But now we face the craziness of today’s world of Trump, Brexit et al. In a sense, our governments have unleashed the sarcasm and having-it-both-ways of the Tyrangiel–Turley era as mainstream devices. What better time to relaunch with a sensible design focusing on strong journalism and responsible presentation?
We are coming to the edge. We are beginning to lose it. We want our pre-Dot Com attention spans back. We want our pre-Crash economies back. We want to see the Twin Towers reconstituted on rewind – two stiff fingers suddenly raised, as if their crumbling facades in reverse could undo a decade of drone strikes, digital surveillance, death, and terrorism.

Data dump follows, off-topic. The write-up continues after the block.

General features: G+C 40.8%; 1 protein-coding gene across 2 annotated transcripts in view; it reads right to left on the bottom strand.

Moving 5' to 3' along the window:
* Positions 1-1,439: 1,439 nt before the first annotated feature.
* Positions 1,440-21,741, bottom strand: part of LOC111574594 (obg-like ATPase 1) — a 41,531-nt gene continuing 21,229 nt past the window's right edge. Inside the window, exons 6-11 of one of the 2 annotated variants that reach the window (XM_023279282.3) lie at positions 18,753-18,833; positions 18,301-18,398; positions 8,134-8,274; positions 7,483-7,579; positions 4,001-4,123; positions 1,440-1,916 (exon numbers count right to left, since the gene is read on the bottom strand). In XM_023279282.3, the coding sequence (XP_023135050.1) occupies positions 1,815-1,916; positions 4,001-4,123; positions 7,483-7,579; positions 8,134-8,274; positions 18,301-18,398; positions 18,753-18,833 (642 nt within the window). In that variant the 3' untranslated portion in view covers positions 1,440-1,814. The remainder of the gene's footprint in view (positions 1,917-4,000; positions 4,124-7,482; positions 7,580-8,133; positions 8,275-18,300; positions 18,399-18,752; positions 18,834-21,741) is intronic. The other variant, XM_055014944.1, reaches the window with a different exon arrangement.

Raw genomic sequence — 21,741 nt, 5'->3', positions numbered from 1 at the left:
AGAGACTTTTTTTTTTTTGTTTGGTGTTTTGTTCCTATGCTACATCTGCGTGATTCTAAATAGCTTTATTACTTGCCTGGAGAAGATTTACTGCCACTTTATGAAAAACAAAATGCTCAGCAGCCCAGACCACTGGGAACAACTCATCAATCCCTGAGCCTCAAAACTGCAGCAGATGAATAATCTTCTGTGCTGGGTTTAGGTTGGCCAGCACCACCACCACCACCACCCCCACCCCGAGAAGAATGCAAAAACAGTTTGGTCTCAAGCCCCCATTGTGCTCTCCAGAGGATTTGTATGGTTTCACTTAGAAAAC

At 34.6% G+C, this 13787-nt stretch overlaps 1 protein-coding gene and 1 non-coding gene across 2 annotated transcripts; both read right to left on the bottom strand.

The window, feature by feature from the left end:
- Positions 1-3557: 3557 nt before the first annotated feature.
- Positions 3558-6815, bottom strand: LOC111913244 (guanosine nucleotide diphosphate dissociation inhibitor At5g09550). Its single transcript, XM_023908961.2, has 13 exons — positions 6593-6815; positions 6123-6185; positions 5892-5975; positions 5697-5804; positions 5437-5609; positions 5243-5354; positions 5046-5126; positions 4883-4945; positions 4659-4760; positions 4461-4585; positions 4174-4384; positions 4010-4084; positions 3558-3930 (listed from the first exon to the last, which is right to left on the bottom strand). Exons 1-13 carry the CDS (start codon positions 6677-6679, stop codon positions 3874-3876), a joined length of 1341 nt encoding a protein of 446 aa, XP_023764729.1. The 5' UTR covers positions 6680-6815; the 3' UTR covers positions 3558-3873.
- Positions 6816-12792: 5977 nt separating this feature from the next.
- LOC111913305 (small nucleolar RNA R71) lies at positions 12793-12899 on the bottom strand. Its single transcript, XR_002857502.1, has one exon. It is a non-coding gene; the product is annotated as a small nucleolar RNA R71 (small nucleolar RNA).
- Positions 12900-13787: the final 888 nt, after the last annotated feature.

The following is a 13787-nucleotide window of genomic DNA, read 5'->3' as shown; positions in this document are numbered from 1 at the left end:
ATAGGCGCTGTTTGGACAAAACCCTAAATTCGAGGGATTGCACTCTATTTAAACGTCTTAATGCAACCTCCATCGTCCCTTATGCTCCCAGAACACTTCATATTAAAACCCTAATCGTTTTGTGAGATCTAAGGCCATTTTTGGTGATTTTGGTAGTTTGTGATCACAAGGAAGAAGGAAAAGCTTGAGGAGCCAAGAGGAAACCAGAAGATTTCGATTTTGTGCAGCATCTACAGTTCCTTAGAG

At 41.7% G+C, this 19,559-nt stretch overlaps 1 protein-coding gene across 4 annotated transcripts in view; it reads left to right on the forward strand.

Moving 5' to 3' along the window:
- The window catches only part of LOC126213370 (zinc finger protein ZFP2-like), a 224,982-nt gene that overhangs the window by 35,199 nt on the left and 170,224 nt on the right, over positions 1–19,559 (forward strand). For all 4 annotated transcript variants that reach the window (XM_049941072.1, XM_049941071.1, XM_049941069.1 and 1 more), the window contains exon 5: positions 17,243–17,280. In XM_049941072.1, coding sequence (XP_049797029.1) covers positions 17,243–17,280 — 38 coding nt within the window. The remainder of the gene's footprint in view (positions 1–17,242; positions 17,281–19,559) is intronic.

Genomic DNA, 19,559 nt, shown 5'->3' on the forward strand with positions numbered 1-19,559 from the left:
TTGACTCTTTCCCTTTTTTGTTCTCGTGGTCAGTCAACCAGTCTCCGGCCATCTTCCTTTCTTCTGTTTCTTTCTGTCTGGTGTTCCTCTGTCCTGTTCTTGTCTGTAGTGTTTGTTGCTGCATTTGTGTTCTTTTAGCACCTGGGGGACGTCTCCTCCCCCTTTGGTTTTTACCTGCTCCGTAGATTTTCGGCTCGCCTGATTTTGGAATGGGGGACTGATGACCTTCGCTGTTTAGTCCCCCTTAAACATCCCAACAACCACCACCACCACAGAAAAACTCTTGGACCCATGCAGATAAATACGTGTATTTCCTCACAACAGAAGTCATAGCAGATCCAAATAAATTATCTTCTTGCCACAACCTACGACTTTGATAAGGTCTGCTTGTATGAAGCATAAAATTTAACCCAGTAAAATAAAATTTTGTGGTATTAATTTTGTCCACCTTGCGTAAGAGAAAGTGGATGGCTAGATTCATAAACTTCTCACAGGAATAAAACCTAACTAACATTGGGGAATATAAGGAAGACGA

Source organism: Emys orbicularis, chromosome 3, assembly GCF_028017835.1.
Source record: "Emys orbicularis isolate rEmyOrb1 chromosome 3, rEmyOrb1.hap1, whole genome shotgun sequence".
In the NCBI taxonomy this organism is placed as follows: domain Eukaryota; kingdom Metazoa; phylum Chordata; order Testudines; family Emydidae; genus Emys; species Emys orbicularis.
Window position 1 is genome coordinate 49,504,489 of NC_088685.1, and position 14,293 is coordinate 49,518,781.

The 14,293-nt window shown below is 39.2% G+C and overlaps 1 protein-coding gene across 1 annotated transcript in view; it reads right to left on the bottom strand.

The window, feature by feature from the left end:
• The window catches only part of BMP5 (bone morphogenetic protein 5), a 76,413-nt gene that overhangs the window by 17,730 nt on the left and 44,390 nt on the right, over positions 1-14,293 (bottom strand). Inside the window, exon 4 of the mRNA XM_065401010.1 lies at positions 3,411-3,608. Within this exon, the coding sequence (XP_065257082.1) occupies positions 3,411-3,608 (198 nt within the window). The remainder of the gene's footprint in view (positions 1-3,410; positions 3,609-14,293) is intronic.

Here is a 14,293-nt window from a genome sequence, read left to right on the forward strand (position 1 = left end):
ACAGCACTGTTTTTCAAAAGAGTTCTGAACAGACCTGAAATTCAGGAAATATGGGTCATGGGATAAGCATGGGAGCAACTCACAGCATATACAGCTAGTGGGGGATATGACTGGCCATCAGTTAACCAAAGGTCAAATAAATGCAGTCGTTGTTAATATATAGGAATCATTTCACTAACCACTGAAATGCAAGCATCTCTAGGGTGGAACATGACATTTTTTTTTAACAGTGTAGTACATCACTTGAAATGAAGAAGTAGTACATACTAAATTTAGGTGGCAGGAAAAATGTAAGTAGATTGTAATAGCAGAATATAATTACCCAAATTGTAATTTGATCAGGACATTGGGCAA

We feel atomized, disciplined to our screens and decoupled from our identities. We are irritable and isolated, increasingly unable to relate to each other or ourselves. All the while, our big data is blossoming in algorithmic feedback loops. At every moment, we are being analyzed, synthesized, extrapolated, and exploited. We watch in horror as machines remake us. We feel trapped in a circular production line.
But ask yourself — when was the last time a piece of internet content asked you, “how well do you understand your subconscious mind” and truly meant it? In what other cultural medium can you find the deepest libidinal channels of the brain truly laid bare, with the quarterly pay-per-click revenue report to back them up?